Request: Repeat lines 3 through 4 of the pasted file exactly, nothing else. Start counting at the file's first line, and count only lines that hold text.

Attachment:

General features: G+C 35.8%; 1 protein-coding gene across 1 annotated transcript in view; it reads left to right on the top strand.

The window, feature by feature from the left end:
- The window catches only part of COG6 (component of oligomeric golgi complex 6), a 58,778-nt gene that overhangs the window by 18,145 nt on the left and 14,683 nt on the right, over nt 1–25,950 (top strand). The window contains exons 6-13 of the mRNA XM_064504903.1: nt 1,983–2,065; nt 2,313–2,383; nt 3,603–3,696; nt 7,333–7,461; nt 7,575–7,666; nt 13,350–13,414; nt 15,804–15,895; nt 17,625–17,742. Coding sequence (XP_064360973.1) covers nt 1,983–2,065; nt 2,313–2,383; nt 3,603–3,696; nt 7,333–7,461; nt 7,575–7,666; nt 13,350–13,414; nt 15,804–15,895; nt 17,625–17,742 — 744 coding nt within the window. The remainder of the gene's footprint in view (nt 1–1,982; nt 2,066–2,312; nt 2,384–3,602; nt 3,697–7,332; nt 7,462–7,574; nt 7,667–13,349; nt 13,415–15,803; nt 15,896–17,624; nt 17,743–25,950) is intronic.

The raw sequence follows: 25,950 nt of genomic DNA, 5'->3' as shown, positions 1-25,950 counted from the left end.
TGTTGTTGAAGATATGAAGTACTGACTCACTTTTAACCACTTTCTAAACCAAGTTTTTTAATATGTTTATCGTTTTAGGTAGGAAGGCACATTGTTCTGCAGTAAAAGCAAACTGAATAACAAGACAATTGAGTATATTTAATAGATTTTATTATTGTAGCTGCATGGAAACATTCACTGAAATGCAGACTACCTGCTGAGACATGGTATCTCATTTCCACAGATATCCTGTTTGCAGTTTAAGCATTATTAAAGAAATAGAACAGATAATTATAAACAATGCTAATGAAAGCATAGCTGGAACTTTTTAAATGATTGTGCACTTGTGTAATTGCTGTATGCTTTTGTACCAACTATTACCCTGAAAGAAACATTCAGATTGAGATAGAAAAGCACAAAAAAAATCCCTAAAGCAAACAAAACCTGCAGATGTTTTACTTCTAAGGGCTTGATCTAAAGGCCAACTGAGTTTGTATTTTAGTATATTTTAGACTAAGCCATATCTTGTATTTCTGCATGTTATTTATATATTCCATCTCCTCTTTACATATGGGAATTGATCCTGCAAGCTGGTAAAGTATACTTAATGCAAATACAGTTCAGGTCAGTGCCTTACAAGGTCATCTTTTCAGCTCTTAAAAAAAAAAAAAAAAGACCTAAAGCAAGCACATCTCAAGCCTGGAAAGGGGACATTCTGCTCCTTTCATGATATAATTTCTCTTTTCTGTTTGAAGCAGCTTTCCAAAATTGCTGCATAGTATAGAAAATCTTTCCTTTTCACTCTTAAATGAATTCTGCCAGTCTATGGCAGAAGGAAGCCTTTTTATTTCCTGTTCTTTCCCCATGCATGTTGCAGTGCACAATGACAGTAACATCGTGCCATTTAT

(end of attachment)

- The window catches only part of COG6 (component of oligomeric golgi complex 6), a 58,778-nt gene that overhangs the window by 18,145 nt on the left and 14,683 nt on the right, over nt 1–25,950 (top strand). The window contains exons 6-13 of the mRNA XM_064504903.1: nt 1,983–2,065; nt 2,313–2,383; nt 3,603–3,696; nt 7,333–7,461; nt 7,575–7,666; nt 13,350–13,414; nt 15,804–15,895; nt 17,625–17,742. Coding sequence (XP_064360973.1) covers nt 1,983–2,065; nt 2,313–2,383; nt 3,603–3,696; nt 7,333–7,461; nt 7,575–7,666; nt 13,350–13,414; nt 15,804–15,895; nt 17,625–17,742 — 744 coding nt within the window. The remainder of the gene's footprint in view (nt 1–1,982; nt 2,066–2,312; nt 2,384–3,602; nt 3,697–7,332; nt 7,462–7,574; nt 7,667–13,349; nt 13,415–15,803; nt 15,896–17,624; nt 17,743–25,950) is intronic.

The raw sequence follows: 25,950 nt of genomic DNA, 5'->3' as shown, positions 1-25,950 counted from the left end.